01 May 2009


watercolor on Arches CP 300gsm, 14" x 10".

it has been a while since i've done a decent self, and the pic i've been using on facebook and elsewhere, all in green with glaring purple eyes, makes me look like a stalker. so i did this one in a couple of days, between trinity paintings, to get my image up to date.

i used the tripod and shutter delay to pose in front of a studio wall. i chose the yellow wall because it is sunny and cheerful, and after all summer is icumen in and laud sang obama.

i am physiologically smile impaired. my normal smile is more like a smirk, and anything that shows teeth makes me look like i'm clenching for a dental exam. some people are gifted with a smile that sits in their face like a nightingale in the golden tree. anyway, i took about 20 photos to get one that looked human.

background is cadmium yellow deep; sweater is perylene maroon and phthalo green. flesh tones are benzimida maroon (a great portrait shadow color), pyrrole orange, cadmium scarlet and burnt sienna, all over a base tone of titanium zinc antimony stannate (winsor & newton "turner's yellow"). this turned out to be too lemony for a good flesh highlight, so i knocked it down with a very light glaze of manganese violet, which was also used (with phthalo green) to mute and darken the shadow modeling. used a gray of ultramarine blue and burnt sienna to rough in the hair, and a dulled mixture of olive green for texture.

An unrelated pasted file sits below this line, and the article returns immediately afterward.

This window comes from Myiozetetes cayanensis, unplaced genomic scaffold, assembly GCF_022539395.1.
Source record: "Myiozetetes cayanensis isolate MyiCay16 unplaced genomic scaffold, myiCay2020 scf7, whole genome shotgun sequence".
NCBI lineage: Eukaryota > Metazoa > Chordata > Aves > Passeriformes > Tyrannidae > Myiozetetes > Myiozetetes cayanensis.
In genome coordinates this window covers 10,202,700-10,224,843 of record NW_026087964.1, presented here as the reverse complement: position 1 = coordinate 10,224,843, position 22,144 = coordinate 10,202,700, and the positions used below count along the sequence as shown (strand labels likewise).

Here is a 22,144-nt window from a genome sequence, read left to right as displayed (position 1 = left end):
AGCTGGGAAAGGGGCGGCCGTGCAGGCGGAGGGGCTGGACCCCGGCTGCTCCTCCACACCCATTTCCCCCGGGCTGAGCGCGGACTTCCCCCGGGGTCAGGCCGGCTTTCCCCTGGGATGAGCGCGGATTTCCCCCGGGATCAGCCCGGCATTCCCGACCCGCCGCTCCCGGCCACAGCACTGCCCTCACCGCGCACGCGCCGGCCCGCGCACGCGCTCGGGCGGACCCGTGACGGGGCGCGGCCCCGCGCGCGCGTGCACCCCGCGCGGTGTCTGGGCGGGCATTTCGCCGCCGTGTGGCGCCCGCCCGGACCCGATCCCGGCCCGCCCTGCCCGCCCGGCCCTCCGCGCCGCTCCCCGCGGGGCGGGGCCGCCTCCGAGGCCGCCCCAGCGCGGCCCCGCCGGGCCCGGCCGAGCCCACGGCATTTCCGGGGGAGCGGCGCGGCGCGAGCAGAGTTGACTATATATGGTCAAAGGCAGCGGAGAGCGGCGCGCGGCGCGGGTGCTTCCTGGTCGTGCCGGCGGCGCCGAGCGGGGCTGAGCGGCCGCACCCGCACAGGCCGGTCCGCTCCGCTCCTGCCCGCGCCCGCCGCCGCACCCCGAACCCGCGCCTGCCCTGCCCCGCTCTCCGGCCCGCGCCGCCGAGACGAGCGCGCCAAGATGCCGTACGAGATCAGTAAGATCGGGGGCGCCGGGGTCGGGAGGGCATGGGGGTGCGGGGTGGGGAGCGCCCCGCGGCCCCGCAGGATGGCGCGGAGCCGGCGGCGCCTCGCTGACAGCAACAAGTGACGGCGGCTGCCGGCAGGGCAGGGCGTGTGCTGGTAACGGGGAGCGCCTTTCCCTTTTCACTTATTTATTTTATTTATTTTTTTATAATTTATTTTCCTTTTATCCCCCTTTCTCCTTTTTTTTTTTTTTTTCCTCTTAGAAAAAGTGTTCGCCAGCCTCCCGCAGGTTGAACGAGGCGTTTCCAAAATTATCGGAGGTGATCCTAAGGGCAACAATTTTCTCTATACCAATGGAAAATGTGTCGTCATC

Susan Beauchemin said...

Great self portrait! I'm passing an award on to you--check out my site for details.

Joshua said...

This is very late, but there's a great book by Gary Faigin on recognizing and depicting facial expressions. A smile is one of the simplest since it only requires two muscles. When you add more (to show more teeth, or what have you) it does look fake. In this particular portrait I think you've got it right -- a slight smile, but not a huge one.